Wednesday, May 14, 2014

It’s for the children: More blah-blah-blah on edTPA

I received the most depressing email yesterday. Apparently, six deans of education from across New York State sent identical letters to the chairs of the higher education committees of the State Assembly and Senate asking for the withdrawal of proposed legislation to delay implementation of edTPA. “Postponing the implementation of the reform measures has already occurred,” they wrote, and that’s when I went from depressed to irate.

I should have seen it coming. I searched the internet to see how the Regents so-called “safety net” decision would play out in the press. On Twitter, I called out journalists who wrote of the “delay” in their tweets as misrepresenting the decision, since students still have to take the edTPA and pay for it too. I wondered why there was so little coverage of the important hearing in Albany on April 30th and the seven hours of testimony about the problematic issues with edTPA and its hasty implementation in the state. At least my friend Alan Singer wrote about the real political motives at work on his popular HuffPo blog. Meanwhile, I was fielding messages from students who asked if it was true the edTPA was delayed. For comic relief, I noted the round of emails in my inbox trying to clarify the awkward wording of the State Education Department’s announcement of the Regents’ decision that made it seem the alternate test, ATS-W, had to be taken subsequent to the edTPA and passed in the event the candidate did not pass the edTPA. Even though it made no sense that a prior passing score would not count, it took several days before that was officially cleared up. There still are no testing dates up on the state site for the ATS-W as it was considered obsolete, so those who haven’t yet taken it are going to have a hard time figuring out their options. Probably best to pay the $100 to resubmit the low-scoring section of the edTPA anyway. You really can’t make this stuff up.

All of this played out against the backdrop of the end of the semester, when I was celebrating with snacks and shared insights in my last classes and helping my student teachers put the final polish on the resumes and portfolios. I nearly spontaneously combusted with pride as one of my students in a language arts methods course who had a difficult second placement in student teaching with little to no support (or even presence apparently most days) from her cooperating teacher revealed that she chose to read aloud Christopher Paul Curtis’ Bud, Not Buddy novel  to her class. They so loved the book that she bought each student a copy because there wasn’t sufficient time to finish it. Other students shared similar stories of transformations in their thinking and interactions with their students, and as I reflected on how pleased I was to see this impressive evidence of their learning, I couldn’t help but compare that richness to the hollow center of the edTPA, represented on a widely circulated graphic: Student Learning.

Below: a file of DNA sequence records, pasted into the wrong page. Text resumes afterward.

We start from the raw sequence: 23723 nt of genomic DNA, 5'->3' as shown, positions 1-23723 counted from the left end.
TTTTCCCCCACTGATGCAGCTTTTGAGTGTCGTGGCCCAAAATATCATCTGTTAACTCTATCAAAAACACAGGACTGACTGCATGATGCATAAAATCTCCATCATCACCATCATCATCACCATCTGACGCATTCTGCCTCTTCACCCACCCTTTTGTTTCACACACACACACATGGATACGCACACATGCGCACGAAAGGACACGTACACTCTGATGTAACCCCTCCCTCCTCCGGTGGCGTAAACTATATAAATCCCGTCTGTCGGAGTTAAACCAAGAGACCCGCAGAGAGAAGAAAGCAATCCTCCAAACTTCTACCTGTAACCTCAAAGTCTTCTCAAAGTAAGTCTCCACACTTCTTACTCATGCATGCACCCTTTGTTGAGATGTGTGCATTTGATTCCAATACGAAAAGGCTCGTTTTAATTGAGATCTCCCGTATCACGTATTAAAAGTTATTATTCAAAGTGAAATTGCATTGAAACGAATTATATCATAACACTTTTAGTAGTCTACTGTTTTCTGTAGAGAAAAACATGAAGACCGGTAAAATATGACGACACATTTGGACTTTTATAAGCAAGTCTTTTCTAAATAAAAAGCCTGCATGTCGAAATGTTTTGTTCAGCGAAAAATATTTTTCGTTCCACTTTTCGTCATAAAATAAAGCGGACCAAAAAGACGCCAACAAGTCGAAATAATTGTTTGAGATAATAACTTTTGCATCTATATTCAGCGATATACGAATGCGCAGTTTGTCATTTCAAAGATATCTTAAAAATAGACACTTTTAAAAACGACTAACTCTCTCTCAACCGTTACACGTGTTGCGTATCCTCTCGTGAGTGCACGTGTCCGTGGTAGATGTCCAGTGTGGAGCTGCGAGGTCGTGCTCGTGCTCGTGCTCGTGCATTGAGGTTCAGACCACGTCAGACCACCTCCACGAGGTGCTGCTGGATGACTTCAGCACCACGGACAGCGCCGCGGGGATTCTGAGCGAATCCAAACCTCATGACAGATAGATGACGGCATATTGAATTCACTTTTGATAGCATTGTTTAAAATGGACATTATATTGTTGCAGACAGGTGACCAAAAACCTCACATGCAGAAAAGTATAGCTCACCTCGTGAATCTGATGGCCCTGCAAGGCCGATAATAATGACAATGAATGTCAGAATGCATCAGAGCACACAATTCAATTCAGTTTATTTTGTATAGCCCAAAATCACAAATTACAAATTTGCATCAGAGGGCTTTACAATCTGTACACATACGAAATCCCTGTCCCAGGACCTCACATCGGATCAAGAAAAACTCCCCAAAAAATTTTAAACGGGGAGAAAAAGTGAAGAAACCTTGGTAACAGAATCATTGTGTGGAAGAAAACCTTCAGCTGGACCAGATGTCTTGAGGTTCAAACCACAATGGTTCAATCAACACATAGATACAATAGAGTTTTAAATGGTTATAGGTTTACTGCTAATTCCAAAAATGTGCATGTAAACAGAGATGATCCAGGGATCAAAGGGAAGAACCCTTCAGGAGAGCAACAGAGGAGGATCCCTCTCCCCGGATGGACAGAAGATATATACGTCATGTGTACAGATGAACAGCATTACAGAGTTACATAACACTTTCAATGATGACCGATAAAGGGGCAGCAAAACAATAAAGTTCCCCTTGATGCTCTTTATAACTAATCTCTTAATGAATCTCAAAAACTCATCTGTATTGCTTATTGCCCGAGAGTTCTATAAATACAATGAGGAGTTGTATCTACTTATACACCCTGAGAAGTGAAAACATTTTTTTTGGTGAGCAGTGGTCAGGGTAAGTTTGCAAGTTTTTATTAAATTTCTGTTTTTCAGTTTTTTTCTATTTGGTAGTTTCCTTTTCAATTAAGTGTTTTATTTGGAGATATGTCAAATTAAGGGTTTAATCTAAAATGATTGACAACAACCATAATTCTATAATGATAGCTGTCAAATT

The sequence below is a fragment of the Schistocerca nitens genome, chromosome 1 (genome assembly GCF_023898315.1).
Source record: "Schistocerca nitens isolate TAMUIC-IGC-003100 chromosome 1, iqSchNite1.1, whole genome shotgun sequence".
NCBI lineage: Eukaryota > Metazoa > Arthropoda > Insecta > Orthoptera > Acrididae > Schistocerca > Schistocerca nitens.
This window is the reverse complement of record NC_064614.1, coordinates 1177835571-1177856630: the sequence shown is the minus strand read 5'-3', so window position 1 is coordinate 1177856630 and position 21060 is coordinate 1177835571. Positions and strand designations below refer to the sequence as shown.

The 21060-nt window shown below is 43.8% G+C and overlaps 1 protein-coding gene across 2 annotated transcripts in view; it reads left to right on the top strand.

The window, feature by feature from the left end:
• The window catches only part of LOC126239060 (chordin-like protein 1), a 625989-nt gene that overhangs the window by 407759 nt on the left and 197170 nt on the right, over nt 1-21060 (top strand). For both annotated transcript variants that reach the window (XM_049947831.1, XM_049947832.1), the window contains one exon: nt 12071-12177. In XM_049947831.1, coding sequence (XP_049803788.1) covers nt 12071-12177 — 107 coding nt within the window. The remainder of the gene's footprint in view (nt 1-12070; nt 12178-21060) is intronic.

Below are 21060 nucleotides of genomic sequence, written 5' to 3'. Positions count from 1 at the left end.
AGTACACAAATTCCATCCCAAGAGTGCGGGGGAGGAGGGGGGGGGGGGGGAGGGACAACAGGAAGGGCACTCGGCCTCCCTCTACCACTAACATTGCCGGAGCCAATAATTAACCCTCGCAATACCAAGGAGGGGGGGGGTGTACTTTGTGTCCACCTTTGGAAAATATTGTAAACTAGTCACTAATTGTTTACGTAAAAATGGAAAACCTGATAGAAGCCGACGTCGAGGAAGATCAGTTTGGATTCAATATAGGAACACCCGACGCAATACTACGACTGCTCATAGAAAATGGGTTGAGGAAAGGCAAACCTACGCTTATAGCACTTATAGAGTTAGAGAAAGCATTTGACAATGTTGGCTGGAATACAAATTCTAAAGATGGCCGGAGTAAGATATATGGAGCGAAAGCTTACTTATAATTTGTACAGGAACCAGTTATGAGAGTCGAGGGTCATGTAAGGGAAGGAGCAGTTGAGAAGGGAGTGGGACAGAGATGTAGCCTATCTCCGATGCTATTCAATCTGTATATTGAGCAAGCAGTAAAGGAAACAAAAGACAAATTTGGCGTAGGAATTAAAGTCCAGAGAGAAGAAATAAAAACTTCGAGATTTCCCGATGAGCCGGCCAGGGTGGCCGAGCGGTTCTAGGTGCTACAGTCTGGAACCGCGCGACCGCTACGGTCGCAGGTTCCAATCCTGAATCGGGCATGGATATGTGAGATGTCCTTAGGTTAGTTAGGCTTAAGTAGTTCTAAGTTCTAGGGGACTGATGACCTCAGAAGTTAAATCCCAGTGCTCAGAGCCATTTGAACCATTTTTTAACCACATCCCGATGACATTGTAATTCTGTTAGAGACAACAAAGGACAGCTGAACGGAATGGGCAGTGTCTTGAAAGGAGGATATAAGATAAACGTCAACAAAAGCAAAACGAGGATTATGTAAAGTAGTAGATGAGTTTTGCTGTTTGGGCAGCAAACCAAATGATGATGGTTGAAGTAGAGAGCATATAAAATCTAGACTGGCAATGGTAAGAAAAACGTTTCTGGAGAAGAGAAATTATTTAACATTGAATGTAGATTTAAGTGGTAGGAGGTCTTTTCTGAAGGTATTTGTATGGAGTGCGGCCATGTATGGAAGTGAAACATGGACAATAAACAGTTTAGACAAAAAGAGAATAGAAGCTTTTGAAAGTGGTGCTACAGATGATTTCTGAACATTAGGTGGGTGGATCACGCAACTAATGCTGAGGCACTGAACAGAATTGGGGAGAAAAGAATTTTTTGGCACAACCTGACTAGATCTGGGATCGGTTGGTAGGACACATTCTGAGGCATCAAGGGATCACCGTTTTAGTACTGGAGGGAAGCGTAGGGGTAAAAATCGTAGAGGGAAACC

The deans’ letter too spoke of how “we owe it to children and youth across our State to ensure their teachers can facilitate their learning and advancement in all subjects.” And what is the holy grail of children’s learning? Test scores, preferably ones that go unreasonably and unrealistically up and up and up. Right answers, picked from a limited selection. My nephew, who is currently preparing for the AP exam in American History, is drowning in horrid test prep and endless factoid memorization, which is unfortunately what many AP courses have become. It’s as far away from the real work of historians as you can get, and it’s making him hate “history” which is breaking my heart. Here’s a practice question that my sister shared as an exemplar of the stupidity on display:

The ideology of the "cult of domesticity" popularized all of the following views EXCEPT:

A) Women were expected to educate their children about "republican" virtues.
B) Women were not supposed to have work outside the home.
C) Women were expected to educate their children on "republican" virtues.
D) Women were the moral and spiritual leaders of the home.
E) Only men were allowed to participate in the world of politics.

And the answer is…drum roll…A. Ha, were you fooled by the distractor, C? English major friends weighed in that the difference was negligible, and pointed out the bias against students for whom English is not the native language.

When can the armies of resistance rise up and shout from the rooftops, “ENOUGH!” Apparently, that day is coming on Saturday, May 17th at 2pm in City Hall Park . Maybe those of you within a reasonable distance will join us. It’s time to make some noise.

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